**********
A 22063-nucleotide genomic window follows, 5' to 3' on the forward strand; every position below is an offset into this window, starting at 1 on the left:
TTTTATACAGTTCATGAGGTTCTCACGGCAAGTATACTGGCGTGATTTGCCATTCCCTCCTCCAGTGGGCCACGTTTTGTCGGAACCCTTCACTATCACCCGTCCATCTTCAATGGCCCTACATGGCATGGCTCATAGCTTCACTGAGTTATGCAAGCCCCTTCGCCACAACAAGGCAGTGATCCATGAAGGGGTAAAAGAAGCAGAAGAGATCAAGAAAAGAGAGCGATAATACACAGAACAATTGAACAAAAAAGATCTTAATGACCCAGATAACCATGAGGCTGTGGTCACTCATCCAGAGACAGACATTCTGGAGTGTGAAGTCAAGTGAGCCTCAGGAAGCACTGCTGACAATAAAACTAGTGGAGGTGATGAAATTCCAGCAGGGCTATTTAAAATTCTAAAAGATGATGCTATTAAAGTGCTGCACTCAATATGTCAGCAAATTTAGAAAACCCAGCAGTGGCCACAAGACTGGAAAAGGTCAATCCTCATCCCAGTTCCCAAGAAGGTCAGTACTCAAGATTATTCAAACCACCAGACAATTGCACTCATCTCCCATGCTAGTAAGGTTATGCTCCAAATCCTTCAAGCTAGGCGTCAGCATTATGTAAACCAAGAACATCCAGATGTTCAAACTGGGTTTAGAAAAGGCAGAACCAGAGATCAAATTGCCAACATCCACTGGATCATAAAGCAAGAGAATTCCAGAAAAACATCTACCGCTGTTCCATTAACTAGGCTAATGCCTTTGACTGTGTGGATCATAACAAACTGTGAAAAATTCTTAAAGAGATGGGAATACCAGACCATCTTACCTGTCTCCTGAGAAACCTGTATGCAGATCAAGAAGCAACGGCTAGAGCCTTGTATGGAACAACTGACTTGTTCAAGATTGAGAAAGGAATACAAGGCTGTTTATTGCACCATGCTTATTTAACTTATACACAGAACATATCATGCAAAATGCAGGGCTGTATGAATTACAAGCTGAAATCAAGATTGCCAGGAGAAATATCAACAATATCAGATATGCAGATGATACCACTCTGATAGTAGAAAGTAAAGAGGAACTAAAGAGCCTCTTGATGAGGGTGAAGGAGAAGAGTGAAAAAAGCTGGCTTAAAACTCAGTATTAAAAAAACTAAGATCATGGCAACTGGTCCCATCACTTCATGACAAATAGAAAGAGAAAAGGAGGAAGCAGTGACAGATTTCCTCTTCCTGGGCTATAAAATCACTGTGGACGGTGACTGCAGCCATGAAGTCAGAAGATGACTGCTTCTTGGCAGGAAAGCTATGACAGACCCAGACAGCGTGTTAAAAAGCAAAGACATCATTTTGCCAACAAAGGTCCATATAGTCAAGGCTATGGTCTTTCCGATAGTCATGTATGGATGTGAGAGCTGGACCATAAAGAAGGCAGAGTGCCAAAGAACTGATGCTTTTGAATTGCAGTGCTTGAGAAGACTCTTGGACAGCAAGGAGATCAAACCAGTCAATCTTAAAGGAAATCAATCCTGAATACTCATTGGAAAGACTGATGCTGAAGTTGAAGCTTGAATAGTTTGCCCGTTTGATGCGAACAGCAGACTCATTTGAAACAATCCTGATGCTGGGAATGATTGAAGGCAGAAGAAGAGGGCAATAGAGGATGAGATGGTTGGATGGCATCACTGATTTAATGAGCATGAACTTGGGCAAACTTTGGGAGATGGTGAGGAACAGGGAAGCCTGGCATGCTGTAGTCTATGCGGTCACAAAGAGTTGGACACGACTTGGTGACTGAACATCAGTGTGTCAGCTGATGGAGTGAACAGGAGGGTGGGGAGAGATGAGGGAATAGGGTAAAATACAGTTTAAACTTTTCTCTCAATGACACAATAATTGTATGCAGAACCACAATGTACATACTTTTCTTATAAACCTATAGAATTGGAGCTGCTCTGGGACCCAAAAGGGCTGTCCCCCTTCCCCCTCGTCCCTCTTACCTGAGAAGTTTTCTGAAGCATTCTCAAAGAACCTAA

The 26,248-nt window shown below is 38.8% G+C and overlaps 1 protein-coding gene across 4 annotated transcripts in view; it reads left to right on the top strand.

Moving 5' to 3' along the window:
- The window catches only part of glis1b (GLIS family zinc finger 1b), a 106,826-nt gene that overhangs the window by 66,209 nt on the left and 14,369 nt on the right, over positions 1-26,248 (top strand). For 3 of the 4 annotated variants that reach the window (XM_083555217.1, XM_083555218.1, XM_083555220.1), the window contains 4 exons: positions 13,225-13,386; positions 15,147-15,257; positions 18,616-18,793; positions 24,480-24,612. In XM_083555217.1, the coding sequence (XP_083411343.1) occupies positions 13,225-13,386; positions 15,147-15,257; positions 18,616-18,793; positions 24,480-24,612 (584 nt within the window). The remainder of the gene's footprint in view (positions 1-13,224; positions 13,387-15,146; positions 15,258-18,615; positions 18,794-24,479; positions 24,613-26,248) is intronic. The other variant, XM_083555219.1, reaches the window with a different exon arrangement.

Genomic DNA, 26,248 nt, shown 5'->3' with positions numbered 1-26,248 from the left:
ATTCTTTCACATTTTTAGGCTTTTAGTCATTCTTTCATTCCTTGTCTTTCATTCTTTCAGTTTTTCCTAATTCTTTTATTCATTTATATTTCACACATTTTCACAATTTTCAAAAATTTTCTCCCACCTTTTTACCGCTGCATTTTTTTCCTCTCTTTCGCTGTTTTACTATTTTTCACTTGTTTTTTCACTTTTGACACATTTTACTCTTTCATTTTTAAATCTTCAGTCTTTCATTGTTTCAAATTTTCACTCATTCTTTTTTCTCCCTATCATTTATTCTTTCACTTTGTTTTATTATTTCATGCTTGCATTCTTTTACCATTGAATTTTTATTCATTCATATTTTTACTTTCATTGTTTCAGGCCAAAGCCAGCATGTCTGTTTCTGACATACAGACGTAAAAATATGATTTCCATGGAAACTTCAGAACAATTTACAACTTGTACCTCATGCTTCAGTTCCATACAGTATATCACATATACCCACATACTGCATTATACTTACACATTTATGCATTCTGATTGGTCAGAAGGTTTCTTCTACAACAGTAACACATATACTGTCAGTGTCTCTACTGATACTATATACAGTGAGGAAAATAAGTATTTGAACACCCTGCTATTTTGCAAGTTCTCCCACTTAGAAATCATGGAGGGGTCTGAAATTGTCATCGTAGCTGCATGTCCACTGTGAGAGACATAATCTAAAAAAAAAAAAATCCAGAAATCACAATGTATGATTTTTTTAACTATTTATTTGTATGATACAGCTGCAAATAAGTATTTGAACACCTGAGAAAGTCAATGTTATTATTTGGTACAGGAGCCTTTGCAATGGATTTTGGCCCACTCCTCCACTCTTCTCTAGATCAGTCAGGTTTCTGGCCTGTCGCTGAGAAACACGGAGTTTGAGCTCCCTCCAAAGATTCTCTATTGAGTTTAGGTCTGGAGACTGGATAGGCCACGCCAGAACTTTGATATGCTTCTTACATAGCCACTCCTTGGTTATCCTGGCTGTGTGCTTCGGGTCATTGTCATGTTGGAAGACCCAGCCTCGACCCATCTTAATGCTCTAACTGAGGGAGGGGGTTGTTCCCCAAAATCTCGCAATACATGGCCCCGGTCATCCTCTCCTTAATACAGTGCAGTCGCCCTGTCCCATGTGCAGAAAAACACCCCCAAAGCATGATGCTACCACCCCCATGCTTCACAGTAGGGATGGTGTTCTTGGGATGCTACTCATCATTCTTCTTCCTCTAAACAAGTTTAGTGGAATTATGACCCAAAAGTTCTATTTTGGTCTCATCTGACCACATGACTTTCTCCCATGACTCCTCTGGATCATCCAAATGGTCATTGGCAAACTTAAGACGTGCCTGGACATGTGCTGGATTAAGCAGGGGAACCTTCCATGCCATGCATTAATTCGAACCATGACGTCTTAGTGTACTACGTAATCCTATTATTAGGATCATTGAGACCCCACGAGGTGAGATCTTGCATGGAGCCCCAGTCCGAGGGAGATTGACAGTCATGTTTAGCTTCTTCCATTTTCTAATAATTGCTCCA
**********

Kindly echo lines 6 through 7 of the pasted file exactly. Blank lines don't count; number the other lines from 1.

Genomic DNA, 26,248 nt, shown 5'->3' with positions numbered 1-26,248 from the left:
ATTCTTTCACATTTTTAGGCTTTTAGTCATTCTTTCATTCCTTGTCTTTCATTCTTTCAGTTTTTCCTAATTCTTTTATTCATTTATATTTCACACATTTTCACAATTTTCAAAAATTTTCTCCCACCTTTTTACCGCTGCATTTTTTTCCTCTCTTTCGCTGTTTTACTATTTTTCACTTGTTTTTTCACTTTTGACACATTTTACTCTTTCATTTTTAAATCTTCAGTCTTTCATTGTTTCAAATTTTCACTCATTCTTTTTTCTCCCTATCATTTATTCTTTCACTTTGTTTTATTATTTCATGCTTGCATTCTTTTACCATTGAATTTTTATTCATTCATATTTTTACTTTCATTGTTTCAGGCCAAAGCCAGCATGTCTGTTTCTGACATACAGACGTAAAAATATGATTTCCATGGAAACTTCAGAACAATTTACAACTTGTACCTCATGCTTCAGTTCCATACAGTATATCACATATACCCACATACTGCATTATACTTACACATTTATGCATTCTGATTGGTCAGAAGGTTTCTTCTACAACAGTAACACATATACTGTCAGTGTCTCTACTGATACTATATACAGTGAGGAAAATAAGTATTTGAACACCCTGCTATTTTGCAAGTTCTCCCACTTAGAAATCATGGAGGGGTCTGAAATTGTCATCGTAGCTGCATGTCCACTGTGAGAGACATAATCTAAAAAAAAAAAAATCCAGAAATCACAATGTATGATTTTTTTAACTATTTATTTGTATGATACAGCTGCAAATAAGTATTTGAACACCTGAGAAAGTCAATGTTATTATTTGGTACAGGAGCCTTTGCAATGGATTTTGGCCCACTCCTCCACTCTTCTCTAGATCAGTCAGGTTTCTGGCCTGTCGCTGAGAAACACGGAGTTTGAGCTCCCTCCAAAGATTCTCTATTGAGTTTAGGTCTGGAGACTGGATAGGCCACGCCAGAACTTTGATATGCTTCTTACATAGCCACTCCTTGGTTATCCTGGCTGTGTGCTTCGGGTCATTGTCATGTTGGAAGACCCAGCCTCGACCCATCTTAATGCTCTAACTGAGGGAGGGGGTTGTTCCCCAAAATCTCGCAATACATGGCCCCGGTCATCCTCTCCTTAATACAGTGCAGTCGCCCTGTCCCATGTGCAGAAAAACACCCCCAAAGCATGATGCTACCACCCCCATGCTTCACAGTAGGGATGGTGTTCTTGGGATGCTACTCATCATTCTTCTTCCTCTAAACAAGTTTAGTGGAATTATGACCCAAAAGTTCTATTTTGGTCTCATCTGACCACATGACTTTCTCCCATGACTCCTCTGGATCATCCAAATGGTCATTGGCAAACTTAAGACGTGCCTGGACATGTGCTGGATTAAGCAGGGGAACCTTCCATGCCATGCATTAATTCGAACCATGACGTCTTAGTGTACTACGTAATCCTATTATTAGGATCATTGAGACCCCACGAGGTGAGATCTTGCATGGAGCCCCAGTCCGAGGGAGATTGACAGTCATGTTTAGCTTCTTCCATTTTCTAATAATTGCTCCA